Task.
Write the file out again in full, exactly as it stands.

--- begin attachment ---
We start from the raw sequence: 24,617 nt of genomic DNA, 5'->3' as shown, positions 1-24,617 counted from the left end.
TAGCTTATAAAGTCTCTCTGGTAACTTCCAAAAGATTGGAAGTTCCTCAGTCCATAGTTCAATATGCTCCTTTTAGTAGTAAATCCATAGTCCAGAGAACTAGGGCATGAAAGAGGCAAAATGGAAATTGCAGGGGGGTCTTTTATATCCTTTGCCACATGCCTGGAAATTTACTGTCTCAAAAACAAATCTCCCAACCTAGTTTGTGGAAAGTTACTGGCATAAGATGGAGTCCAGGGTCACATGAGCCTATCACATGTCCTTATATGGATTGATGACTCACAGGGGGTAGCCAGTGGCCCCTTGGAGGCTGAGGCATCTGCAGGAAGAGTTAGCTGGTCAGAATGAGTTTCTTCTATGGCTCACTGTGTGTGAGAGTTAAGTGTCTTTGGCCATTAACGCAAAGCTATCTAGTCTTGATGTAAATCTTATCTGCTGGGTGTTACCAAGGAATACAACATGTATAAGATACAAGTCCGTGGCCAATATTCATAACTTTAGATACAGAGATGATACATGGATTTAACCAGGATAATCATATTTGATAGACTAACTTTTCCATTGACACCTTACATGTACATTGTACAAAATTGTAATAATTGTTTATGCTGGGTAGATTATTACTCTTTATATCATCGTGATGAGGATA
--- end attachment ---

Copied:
We start from the raw sequence: 24,617 nt of genomic DNA, 5'->3' as shown, positions 1-24,617 counted from the left end.
TAGCTTATAAAGTCTCTCTGGTAACTTCCAAAAGATTGGAAGTTCCTCAGTCCATAGTTCAATATGCTCCTTTTAGTAGTAAATCCATAGTCCAGAGAACTAGGGCATGAAAGAGGCAAAATGGAAATTGCAGGGGGGTCTTTTATATCCTTTGCCACATGCCTGGAAATTTACTGTCTCAAAAACAAATCTCCCAACCTAGTTTGTGGAAAGTTACTGGCATAAGATGGAGTCCAGGGTCACATGAGCCTATCACATGTCCTTATATGGATTGATGACTCACAGGGGGTAGCCAGTGGCCCCTTGGAGGCTGAGGCATCTGCAGGAAGAGTTAGCTGGTCAGAATGAGTTTCTTCTATGGCTCACTGTGTGTGAGAGTTAAGTGTCTTTGGCCATTAACGCAAAGCTATCTAGTCTTGATGTAAATCTTATCTGCTGGGTGTTACCAAGGAATACAACATGTATAAGATACAAGTCCGTGGCCAATATTCATAACTTTAGATACAGAGATGATACATGGATTTAACCAGGATAATCATATTTGATAGACTAACTTTTCCATTGACACCTTACATGTACATTGTACAAAATTGTAATAATTGTTTATGCTGGGTAGATTATTACTCTTTATATCATCGTGATGAGGATA